However, they face the challenge of reporting on Muslims and yet avoid inward -looking reportage which could strengthen the “us versus them” narrative. “Muslim websites should see to it that they are not motivated by ideology and do not become mouthpieces of religious and political outfits,” said A Faizur Rahman, secretary-general of the Chennai-based Islamic Forum for the Promotion of Moderate Thought.
Aleem Faizi, resident of Maharashtra’s Malegaon town and founder-editor of the site ummid.com, is aware of the trap. “I am conscious that I need to have a progressive outlook. It will not work if I keep publishing stories of Muslim men being victimised. This is why I encourage positive stories. The success story of a person from the marginalised community reflects the progress of the country. This is the editorial line we take in our write-ups,” said Faizi.
In September 2006, serial blasts in Malegaon killed 37 and injured over 100 people. Investigative agencies suggested that sectarian differences among Muslims might have been behind the blasts. Faizi did not rely on the police’s version of the story and launched ummid.com three months later.
The site graduated from focussing on stories of police branding Muslim men in terror cases to an online knowledge hub focusing on education, science, research and entrepreneurship.
“When we started, we were looking for what the mainstream media was misreporting or underreporting. Now we scan the Urdu media to explore what they should have carried but did not,” said Faizi.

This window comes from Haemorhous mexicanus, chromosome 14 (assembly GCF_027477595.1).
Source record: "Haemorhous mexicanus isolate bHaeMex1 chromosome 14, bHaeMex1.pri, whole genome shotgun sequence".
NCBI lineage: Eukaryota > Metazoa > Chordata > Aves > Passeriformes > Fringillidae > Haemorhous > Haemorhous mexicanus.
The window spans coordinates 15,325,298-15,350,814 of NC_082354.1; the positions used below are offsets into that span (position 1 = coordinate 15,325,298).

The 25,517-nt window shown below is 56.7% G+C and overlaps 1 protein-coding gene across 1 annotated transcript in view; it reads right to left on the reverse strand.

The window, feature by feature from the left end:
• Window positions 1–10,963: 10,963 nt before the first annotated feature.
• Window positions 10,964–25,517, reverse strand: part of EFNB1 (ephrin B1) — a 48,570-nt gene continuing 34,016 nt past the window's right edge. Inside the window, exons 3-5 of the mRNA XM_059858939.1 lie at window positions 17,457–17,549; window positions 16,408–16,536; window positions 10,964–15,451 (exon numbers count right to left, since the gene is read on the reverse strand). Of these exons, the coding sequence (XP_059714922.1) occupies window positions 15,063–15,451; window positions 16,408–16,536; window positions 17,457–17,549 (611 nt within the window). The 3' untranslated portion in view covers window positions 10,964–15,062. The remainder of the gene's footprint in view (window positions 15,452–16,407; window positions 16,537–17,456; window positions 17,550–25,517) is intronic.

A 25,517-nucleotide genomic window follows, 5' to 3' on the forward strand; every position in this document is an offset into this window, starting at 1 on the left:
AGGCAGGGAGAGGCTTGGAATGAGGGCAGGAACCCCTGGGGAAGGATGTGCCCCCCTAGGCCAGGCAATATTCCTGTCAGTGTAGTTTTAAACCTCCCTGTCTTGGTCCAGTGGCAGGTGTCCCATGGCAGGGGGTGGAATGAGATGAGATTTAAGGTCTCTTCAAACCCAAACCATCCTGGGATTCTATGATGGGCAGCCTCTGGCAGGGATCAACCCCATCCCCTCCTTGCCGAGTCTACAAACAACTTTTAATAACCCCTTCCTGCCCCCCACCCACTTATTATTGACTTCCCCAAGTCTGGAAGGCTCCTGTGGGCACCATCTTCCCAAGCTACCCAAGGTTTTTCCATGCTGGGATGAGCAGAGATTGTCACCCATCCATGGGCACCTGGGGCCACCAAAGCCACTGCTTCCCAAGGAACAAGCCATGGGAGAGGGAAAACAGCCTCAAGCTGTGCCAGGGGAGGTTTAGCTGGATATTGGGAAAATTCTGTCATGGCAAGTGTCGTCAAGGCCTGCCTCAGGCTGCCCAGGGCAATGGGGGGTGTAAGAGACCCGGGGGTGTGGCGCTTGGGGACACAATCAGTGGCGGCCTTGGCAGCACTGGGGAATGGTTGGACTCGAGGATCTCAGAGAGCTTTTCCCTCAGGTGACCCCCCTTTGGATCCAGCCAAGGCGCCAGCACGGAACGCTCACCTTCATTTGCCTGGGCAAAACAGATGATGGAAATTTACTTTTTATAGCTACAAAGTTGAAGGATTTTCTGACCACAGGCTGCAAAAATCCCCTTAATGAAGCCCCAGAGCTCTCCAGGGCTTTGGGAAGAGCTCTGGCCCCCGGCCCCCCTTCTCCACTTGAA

When the debate on instant triple talaq was heating up, the site published a piece arguing that the All India Muslim Personal Law Board and women activists both were hiding key facts; a data story was published to counter that polygamy was widespread among Muslims.
In 2008, Delhi based journalist Sultan Shahin started Newageislam.com as a forum to debate Islamic theology and provide an alternative to the opinions propagated by clerics. “Since terrorism has become a distinguishing feature of our age and has done more damage to Islam and Muslims than anything else, we accord it primacy. But we try to discuss all issues of relevance and interest to Muslims from a theological perspective,” said Shahin about the content on his site.
Shahin said he often finds himself antagonising the fanatics and had received death threats more than once. “They say that this site is my short-cut to hell,” said Shahin who runs the site with eight staffers from a flat in Patparganj, East Delhi.
PAYING LIP SERVICE
Lack of funds plagues almost all the digital platforms telling stories of Muslims. In 2016, after frequently raising appeals for funds, Zafarul Islam Khan, founder editor of Milli Gazette, shut the 10-year-old English fortnightly. It continues in digital form. Khan, who spent more than a decade as a journalist in the Gulf, said he started the publication as many of his friends and members of the Muslim intelligentsia told him that there was need for an English newspaper for Indian Muslims. Khan said that he experienced a paradox in running the Gazette. “Such efforts can be successful only if they get funding from corporate houses or Muslim organisations. But when that happens, you don’t remain independent anymore,” said Khan.
Agreed Kasihf ul Huda, founding editor, TCN. “If the reader is not paying for news, someone else is paying for it. If an interest group pays, then you are likely to get news from their angle,” he said.